Thursday, June 29, 2017

*Book Review* "Cossacks In Paris" by Jeffrey Perren!

Hiya guys! I'm excited to share a review with you today. It's for an awesome historical fiction novel, set around the time of Napoleon's rise to power. I actually read and reviewed this book several years back, but wanted to add an UnPlugged review for this one, so here it is!


Cossacks In Paris

~AuthorJeffrey Perren

~Published: November 25th, 2012

~Publisher: ClioStory Publishing

~Length: 389 Pages

~Genres: Historical Fiction, Adult, Cultural

~Parent's Rating: PG-17

How far can one man go for his freedom?

Rebellious Breutier Armande, a rising young civil engineer in Paris, is drafted into the Grande ArmeƩ on the eve of Napoleon's 1812 Russian campaign.

On a scouting mission in St. Petersburg he meets Kaarina, a Finnish mathematician and daughter of the counselor to Tsar Alexander I. The pair soon fall in love. But Kaarina is betrothed to Agripin, a vicious Cossack and a favorite of the Tsar.

When she refuses him, Agripin kidnaps her, aided by Kaarina's envious twin sister, Kaisa. At a time of Europe's brief, uneasy truce Breutier deserts Napoleon's army and the Tsar's employ to reclaim Kaarina. Dodging the vengeance of the world's most powerful rulers sends Breutier on a perilous quest to hunt down the era's most ruthless Cossack.

Interweaving the characters' personal dramas with the epochal events of the following two years forms the core of the story. Historically accurate, the novel climaxes at the moment when, for the first time in 400 years, foreign armies invaded France, leaving behind Cossacks in Paris.

*Please keep in mind this is an UnPlugged review, meaning it is candid, my raw reactions, and contains spoilers. If you'd like to read my "official, professional" PluggedIn Review, sans spoilers, check that out here!


With many historical novels, they can be a bit dull. For a lot of us, it takes an author with the ability to tell a story in an interesting way, to make a good historical novel. Jeffrey Perren did this for the story of Napoleon's 1812 Russian campaign. I love reading about history, and this book gave me a whole new way of looking at this event.

The characters are all fantastic - Breutier is awesome, and totally relatable. He needs Napoleon's support for his projects, so he has to go along with helping in the military campaign against Russia. Even though he doesn't agree, he's stuck, and it bites.

Also, like in most political wars, there are relatable people on both sides. Agripin is one of those, and while I hate the way he treats and thinks of Kaarina, I like him as a character.  He's strong, resourceful, and goes after what he wants.  I can understand his perspective, and it makes for some fantastic tension between the two men!

I also really love Kaarina! She is awesome, and I'd like to think (imagine...dream...whatever) that I would have been like her, had I lived in that time period. She has a love for reading and learning, and has no desire to simply be a trophy wife to a politician buttering up to her father. I wouldn't either, really.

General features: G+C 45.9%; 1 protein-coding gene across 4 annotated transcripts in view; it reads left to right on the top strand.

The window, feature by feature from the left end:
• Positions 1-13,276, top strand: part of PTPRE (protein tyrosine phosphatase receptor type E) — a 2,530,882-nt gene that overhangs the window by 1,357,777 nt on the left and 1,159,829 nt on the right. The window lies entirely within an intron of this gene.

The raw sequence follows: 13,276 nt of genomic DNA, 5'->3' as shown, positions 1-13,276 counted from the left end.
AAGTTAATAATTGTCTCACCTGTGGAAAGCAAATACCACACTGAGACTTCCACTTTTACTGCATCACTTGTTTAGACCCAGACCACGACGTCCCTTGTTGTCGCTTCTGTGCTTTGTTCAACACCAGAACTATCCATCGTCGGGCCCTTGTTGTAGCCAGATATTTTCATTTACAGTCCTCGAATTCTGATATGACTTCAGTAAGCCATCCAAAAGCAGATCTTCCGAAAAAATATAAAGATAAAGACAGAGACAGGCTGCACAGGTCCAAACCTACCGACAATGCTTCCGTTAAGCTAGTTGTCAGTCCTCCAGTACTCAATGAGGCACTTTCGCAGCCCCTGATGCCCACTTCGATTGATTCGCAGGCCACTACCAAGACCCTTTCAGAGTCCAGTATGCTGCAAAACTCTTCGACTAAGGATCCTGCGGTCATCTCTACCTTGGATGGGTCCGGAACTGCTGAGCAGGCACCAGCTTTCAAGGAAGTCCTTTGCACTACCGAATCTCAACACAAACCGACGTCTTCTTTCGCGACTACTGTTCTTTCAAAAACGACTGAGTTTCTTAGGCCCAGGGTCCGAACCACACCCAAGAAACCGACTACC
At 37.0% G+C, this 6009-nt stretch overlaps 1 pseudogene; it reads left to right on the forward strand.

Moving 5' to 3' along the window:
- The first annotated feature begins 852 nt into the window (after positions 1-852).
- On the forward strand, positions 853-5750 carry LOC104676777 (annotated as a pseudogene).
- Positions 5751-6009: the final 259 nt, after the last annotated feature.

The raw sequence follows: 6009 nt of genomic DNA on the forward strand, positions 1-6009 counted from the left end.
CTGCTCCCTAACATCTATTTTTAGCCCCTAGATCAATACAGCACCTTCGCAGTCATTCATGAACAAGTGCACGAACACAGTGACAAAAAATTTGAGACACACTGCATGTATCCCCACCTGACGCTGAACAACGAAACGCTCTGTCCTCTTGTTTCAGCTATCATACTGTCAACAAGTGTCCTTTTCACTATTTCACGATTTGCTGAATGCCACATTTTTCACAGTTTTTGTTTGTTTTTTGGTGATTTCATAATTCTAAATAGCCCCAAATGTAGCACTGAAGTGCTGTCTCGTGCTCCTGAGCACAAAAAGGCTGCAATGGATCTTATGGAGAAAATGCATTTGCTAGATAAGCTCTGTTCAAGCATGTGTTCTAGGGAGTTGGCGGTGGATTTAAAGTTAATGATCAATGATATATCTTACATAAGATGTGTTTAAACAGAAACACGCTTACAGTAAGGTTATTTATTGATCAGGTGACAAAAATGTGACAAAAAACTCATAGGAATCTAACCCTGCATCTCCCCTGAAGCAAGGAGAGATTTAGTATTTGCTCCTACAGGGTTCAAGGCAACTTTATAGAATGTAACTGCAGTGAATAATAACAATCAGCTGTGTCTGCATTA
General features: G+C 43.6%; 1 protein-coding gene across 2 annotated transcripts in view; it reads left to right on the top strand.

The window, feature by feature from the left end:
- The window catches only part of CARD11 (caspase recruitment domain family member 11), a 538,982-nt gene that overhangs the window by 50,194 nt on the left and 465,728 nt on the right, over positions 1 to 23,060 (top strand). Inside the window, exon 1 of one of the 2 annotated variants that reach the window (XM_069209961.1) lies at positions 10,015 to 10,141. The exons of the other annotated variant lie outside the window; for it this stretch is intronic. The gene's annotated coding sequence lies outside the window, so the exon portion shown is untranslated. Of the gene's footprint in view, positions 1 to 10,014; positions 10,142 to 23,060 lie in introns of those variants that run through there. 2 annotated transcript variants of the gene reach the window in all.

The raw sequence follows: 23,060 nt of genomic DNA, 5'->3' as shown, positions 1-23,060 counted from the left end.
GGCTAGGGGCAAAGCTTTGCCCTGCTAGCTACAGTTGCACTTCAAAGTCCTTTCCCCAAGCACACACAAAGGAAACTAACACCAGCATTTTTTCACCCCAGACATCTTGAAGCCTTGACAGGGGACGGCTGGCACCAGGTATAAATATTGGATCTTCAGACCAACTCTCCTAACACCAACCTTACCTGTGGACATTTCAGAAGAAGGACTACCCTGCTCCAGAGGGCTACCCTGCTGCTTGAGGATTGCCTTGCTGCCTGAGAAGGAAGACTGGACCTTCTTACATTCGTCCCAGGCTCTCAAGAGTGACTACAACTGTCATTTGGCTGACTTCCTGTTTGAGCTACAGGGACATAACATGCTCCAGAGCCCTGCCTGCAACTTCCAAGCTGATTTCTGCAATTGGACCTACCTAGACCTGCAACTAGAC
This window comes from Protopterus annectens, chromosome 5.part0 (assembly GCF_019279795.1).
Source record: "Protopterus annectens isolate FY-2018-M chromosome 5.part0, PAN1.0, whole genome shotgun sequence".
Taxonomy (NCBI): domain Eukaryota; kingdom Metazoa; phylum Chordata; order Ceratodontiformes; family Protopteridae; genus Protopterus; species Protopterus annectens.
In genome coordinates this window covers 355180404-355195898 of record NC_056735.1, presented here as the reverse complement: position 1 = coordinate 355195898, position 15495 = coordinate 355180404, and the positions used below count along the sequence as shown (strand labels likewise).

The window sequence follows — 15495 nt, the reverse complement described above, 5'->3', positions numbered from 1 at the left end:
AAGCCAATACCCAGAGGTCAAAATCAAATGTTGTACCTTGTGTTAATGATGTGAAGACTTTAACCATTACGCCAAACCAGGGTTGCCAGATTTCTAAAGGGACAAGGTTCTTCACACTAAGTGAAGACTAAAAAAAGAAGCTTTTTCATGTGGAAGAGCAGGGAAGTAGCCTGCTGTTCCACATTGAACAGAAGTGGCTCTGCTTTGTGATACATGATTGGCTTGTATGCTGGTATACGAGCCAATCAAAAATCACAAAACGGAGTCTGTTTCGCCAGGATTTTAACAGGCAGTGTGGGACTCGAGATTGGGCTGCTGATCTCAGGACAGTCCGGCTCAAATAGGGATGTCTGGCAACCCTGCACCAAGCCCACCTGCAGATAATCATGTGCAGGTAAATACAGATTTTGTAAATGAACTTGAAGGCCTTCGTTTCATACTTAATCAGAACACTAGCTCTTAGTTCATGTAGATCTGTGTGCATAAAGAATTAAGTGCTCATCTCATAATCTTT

When both men decide they want her, all hell breaks loose!

I love the fact there is a small, personal war between these three and their families, amid the big war Napoleon is waging on Russia. It's amazing how much these three affect the grand war, and how much influence one person can have on a world-changing event.

Their personal conflict, though, was incredibly entertaining! So much excitement and suspense, I loved the back-and-forth. Oh my goodness, it was like Popeye and Bluto fighting over Olive Oyle!! Especially when Breutier finally got Kaarina back in Moscow, only to have Agripin hit him in the head with a rock, and ride off with the girl, again! Poor chick was just tug-a-wared back and forth all over Russia!

This is truly a fantastic story, and from everything I could tell, pretty darn accurate, as far as the historical dates and areas are concerned. The take on Napoleon as a person was awesome, and the possibilities of there being something like this happening in their personal lives was really interesting to read about. 

I could tell the author disliked Czar Alexander, but it made for an interesting read. He wasn't the outright "bad guy" of the story, although that was the general tone that seemed to surround the Czar. I liked his character as well, and could easily picture him having been quite similar to his portrayal in this book.

The mix of historical and fictional characters really was amazing, and for me, completely mesmerizing. 

This is definitely a book I'd recommend, especially to fans of historical fiction.  The romance is very light and modest, which is really nice. The main story is about the war, and how all these different people were effected by it, and in turn affected the war itself.

Very good book, great read, and a new author for me to keep an eye on.

What do you guys think of this book?  Do you enjoy historical novels?  Let me know in the comments below!

Thanks for reading! Have a great day! =D

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